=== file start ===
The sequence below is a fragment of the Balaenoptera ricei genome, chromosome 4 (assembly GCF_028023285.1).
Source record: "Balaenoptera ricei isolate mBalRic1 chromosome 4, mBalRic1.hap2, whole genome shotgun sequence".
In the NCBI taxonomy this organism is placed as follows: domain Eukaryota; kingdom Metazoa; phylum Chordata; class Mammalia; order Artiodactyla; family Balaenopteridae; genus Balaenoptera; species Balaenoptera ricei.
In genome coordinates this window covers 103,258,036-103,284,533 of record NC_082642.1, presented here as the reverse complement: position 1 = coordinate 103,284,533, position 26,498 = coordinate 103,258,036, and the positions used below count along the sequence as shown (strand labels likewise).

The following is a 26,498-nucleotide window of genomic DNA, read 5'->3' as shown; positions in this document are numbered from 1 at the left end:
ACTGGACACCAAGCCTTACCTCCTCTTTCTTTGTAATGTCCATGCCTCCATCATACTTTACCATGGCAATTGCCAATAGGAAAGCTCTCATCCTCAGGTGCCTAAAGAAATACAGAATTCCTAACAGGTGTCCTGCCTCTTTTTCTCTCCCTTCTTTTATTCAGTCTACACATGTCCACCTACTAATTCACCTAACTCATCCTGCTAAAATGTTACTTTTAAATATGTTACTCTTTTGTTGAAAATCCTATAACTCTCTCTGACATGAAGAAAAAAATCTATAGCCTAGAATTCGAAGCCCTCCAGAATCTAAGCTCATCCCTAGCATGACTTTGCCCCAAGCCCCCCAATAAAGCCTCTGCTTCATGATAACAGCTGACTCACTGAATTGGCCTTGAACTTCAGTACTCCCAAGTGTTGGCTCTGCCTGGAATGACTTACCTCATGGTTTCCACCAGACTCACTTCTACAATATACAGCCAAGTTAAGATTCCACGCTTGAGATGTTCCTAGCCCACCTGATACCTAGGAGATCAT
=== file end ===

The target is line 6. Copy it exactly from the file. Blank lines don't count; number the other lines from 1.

ACTGGACACCAAGCCTTACCTCCTCTTTCTTTGTAATGTCCATGCCTCCATCATACTTTACCATGGCAATTGCCAATAGGAAAGCTCTCATCCTCAGGTGCCTAAAGAAATACAGAATTCCTAACAGGTGTCCTGCCTCTTTTTCTCTCCCTTCTTTTATTCAGTCTACACATGTCCACCTACTAATTCACCTAACTCATCCTGCTAAAATGTTACTTTTAAATATGTTACTCTTTTGTTGAAAATCCTATAACTCTCTCTGACATGAAGAAAAAAATCTATAGCCTAGAATTCGAAGCCCTCCAGAATCTAAGCTCATCCCTAGCATGACTTTGCCCCAAGCCCCCCAATAAAGCCTCTGCTTCATGATAACAGCTGACTCACTGAATTGGCCTTGAACTTCAGTACTCCCAAGTGTTGGCTCTGCCTGGAATGACTTACCTCATGGTTTCCACCAGACTCACTTCTACAATATACAGCCAAGTTAAGATTCCACGCTTGAGATGTTCCTAGCCCACCTGATACCTAGGAGATCAT